Gather Yourselves Together discussion

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message 1: by Meredith (new)

Meredith | 155 comments Wow, part 2 was great. When Liesel discovered what had probably happened to her mother, I think my heart broke. I did not see that coming. I probably should have, I guess. I don't know too much about what the Nazis did to Communists during WWII. Does anyone have any insight?


message 2: by Becca (new)

Becca | 160 comments The part that broke my heart was when Liesel's Papa slapped her for saying she hated Hitler. It just goes to show how series things were. He hated Hitler himself, but he knew what could happen to Liesel and the rest of the family if she was heard saying that.


message 3: by Meredith (new)

Meredith | 155 comments Oh, that was sad too. I can't imagine what it would be like to live in a place where saying that could get you thrown in jail or worse. I'm glad I didn't live there/then.


message 4: by Tiffany (new)

Tiffany | 194 comments Mod
Sorry I haven't been posting. After my IEP on Friday, I will be much more active.

It is sad and odd to think that this only happened 70ish years ago. It seems unimaginable that people could honestly believe in this madness. As I read, it seems like a story and then every once in awhile it's like a slap in the face when I once again come back to earth and realize, Oh wait, this really happened.




message 5: by Tiffany (new)

Tiffany | 194 comments Mod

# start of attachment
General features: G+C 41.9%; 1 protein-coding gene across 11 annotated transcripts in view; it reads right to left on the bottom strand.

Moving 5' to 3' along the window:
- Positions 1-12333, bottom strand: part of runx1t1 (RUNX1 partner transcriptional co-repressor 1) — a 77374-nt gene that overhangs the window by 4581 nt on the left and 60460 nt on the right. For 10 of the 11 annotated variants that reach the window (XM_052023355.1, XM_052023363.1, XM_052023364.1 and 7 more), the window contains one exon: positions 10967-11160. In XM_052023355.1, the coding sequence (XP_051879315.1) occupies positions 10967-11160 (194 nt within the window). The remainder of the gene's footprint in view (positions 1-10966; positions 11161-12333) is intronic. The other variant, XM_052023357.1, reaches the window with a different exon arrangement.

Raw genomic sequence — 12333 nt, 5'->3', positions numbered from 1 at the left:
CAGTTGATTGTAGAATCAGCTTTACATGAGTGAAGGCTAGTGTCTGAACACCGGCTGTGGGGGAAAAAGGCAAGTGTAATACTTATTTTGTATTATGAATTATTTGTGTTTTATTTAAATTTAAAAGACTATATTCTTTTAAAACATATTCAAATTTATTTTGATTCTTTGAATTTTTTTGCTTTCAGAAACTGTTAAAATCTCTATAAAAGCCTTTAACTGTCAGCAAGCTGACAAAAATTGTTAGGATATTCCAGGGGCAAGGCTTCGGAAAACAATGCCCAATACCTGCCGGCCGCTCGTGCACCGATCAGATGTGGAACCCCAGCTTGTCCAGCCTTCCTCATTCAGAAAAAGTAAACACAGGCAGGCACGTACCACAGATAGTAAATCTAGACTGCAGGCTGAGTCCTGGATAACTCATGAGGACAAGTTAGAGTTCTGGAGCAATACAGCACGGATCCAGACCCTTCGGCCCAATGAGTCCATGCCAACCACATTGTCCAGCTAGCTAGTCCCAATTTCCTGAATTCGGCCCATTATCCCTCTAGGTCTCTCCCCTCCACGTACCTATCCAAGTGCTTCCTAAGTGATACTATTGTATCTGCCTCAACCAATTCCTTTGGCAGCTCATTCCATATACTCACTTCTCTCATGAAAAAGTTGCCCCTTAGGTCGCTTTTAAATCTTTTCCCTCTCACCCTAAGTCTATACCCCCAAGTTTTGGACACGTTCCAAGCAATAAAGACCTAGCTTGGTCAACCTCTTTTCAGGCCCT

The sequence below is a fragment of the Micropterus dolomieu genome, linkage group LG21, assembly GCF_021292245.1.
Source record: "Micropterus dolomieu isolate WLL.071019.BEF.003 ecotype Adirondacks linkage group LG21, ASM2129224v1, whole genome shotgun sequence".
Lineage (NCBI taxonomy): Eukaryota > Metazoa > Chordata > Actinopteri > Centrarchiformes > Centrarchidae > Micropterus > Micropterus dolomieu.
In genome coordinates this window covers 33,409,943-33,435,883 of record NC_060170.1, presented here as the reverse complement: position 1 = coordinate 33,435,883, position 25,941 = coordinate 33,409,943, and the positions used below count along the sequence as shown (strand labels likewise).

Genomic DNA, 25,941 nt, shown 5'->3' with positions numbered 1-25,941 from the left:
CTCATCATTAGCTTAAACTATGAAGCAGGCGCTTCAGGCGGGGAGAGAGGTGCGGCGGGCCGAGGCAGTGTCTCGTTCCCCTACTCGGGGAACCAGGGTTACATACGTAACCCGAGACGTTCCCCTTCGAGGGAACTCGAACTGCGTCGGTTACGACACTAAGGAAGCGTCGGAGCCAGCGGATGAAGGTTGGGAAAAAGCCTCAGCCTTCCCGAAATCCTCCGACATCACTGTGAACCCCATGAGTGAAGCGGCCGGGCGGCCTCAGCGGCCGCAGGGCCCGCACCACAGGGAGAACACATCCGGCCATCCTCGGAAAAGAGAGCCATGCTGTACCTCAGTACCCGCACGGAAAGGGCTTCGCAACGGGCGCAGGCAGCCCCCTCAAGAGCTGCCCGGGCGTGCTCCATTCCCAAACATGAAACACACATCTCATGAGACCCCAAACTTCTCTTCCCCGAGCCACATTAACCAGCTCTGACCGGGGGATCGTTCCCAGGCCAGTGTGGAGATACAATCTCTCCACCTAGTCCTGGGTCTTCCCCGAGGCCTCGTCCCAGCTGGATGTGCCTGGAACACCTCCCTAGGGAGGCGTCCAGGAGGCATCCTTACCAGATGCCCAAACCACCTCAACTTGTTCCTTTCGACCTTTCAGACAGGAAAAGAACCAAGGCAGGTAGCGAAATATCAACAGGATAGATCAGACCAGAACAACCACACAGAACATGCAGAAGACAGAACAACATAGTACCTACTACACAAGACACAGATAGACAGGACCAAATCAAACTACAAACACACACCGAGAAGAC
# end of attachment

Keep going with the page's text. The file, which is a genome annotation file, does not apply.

Well, you know what I mean. It IS a story, but it's rooted in a truthful past.


message 6: by Meredith (new)

Meredith | 155 comments I do know what you mean. I was just reading this really horrible book about slavery and thinking how awful it was that people would do that to other people. But then you see the horrible things that people are still doing to each other even today.


message 7: by Erich (last edited May 14, 2009 10:47PM) (new)

Erich Franz Linner-Guzmann (erichfranzlinnerguzmann) | 81 comments This book comes really close to home. Not in a way that I have actually ever been through anything like that, but just the stories that I have heard from my Grandparents who actually did live through it as children just like the Book Thief did.

My grandparent where LDS and Hitler didn't like them in the same way he didn't like the Jews. It was a little easier for them to hide from the Nazi's though because they didn't stand out like the Jews did. They did however have to hide from the Soviet’s also, which was definitely harder. The stories I had been told though was that not all the Nazi’s and Communist’s were bad to them. I was told a story by my grandmother once that a soldier from the Red Army had been going door to door looking for food and they got to my Grandma’s house and saw that there was no food and they were starving and even though my Grandmother was considered the enemy the Soviet soldier gave her some of his bread instead. There are good people on both sides that didn’t want to fight but really had no other choice. Look at the options that Papa has during The Book Thief; he was ostracized for not being part of the party and probably would be killed if he didn’t join. I have many pictures of men along the walls of my house of family that had been killed during the war. My Grandma’s 17 year old brother got hit with a grenade and he told my grandma several times that he would never pull the trigger on someone because he didn’t believe in Hitler’s war, but the Nazi’s dragged him off and forced him. It was brutal and I think this book does a good job of showing the innocent people that were effected by the war. Just think though 60 million people had lost their lives and most of Europe and large parts of Asia lay in ruins and I would bet that a very few were actually evil people.